What appear to be the ruins of an early Christian church has been unearthed in Rome as electrical technicians were laying cables near the Tiber River.
As reported by Smithsonian.com, the remains of a luxurious building were found in the northern part of the city, 100 yards from the Ponte Milvio, a historic and important bridge from the era of the Roman Empire. The site consists of four rooms dating from the first and fourth centuries A.D., according to Italian news outlet La Repubblica.
Of the four rooms discovered at the dig site, some of the space appears to be a warehouse. Another one of the structures has walls made of brick and red, green, and honey-colored marble floors from Sparta, Egypt, and what is presently Tunisia, indicating that it was used for a special purpose, though the specifics remain unclear.
“It was definitely a building for public use and we think it may have been a place of worship,” said Marina Piranomonte, who directed the archaeological dig, in comments to the Telegraph. Others speculate that it was an ornate Roman villa.
Rome’s Archaeological Superintendency has called the discovery “an archaeological enigma shrouded in mystery.”
The Smithsonian noted that the Roman Empire’s earliest churches were constructed during Constantine’s reign in the fourth century.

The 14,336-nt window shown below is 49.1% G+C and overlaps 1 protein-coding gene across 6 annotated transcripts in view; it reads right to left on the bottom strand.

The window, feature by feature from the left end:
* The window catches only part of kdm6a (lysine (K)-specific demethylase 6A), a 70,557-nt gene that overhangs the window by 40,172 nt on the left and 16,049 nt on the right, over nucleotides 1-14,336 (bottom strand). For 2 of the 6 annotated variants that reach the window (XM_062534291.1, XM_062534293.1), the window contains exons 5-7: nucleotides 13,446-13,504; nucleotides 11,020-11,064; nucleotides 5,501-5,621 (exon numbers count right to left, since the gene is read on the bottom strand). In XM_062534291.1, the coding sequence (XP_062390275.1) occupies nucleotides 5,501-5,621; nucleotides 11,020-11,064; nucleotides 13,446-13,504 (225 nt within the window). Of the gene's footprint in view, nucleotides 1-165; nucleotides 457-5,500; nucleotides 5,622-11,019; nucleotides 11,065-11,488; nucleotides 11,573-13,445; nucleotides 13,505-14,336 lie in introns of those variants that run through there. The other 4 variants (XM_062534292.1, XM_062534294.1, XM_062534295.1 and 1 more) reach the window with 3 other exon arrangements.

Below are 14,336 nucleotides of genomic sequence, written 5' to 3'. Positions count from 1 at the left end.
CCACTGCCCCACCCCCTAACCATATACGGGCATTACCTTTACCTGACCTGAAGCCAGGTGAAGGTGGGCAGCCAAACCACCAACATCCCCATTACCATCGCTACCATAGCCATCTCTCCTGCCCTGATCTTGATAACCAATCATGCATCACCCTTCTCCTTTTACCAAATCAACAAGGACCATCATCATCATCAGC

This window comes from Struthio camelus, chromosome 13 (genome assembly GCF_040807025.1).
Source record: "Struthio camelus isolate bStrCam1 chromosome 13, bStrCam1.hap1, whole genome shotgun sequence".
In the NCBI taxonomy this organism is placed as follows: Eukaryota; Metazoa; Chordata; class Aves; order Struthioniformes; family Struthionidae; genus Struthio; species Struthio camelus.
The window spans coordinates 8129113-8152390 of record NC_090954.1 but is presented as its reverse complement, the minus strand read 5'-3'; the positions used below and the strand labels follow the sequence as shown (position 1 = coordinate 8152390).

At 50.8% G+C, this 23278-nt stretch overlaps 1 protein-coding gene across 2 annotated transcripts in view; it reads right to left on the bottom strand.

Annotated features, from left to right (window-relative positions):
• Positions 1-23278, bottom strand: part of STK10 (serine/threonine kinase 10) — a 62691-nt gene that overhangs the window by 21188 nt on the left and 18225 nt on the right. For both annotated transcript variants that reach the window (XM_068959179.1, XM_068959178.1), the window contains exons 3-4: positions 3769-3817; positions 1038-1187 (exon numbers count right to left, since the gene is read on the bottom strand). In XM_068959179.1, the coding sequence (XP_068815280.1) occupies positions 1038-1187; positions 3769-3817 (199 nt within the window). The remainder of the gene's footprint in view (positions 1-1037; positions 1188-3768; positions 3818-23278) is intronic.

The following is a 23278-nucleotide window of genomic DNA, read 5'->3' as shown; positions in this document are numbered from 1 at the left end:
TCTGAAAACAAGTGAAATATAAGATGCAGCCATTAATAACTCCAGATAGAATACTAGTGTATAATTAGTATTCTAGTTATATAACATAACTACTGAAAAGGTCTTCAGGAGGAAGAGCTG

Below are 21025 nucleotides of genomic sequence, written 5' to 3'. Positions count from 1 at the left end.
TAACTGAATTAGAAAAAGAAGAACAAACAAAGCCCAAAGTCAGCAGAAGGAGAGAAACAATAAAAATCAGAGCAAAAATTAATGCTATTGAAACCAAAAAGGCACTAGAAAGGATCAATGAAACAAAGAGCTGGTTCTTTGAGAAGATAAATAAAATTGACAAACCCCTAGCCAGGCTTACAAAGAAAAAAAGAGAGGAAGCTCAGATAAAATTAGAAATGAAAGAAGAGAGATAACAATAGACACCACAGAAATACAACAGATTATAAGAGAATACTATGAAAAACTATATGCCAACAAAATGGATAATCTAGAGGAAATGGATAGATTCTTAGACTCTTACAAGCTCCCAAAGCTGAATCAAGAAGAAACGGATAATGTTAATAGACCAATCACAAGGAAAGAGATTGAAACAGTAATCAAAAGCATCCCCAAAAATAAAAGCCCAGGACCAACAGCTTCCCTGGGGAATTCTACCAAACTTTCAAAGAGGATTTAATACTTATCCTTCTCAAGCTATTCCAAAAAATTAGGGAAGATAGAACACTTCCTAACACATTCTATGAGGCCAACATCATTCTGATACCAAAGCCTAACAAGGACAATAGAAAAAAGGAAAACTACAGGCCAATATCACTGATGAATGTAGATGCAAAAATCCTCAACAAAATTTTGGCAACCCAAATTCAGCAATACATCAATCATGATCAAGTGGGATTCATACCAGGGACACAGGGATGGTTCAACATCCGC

“So while its significance is far from certain, the mysterious building may have been one of Rome’s early churches, built during a new era of tolerance for people of the Christian faith.”
The location of the ruins is garnering particular interest in that they were found so close to the historic bridge, which is also a site of the famous fourth century battle, known as The Battle of the Milvian Bridge, which Constantine won in October 312 A.D., a victory that paved the way for him to becoming the chief ruler of the Roman Empire and his acceptance of the Christian faith personally and making it the official religion of the land.
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Source: Christian Post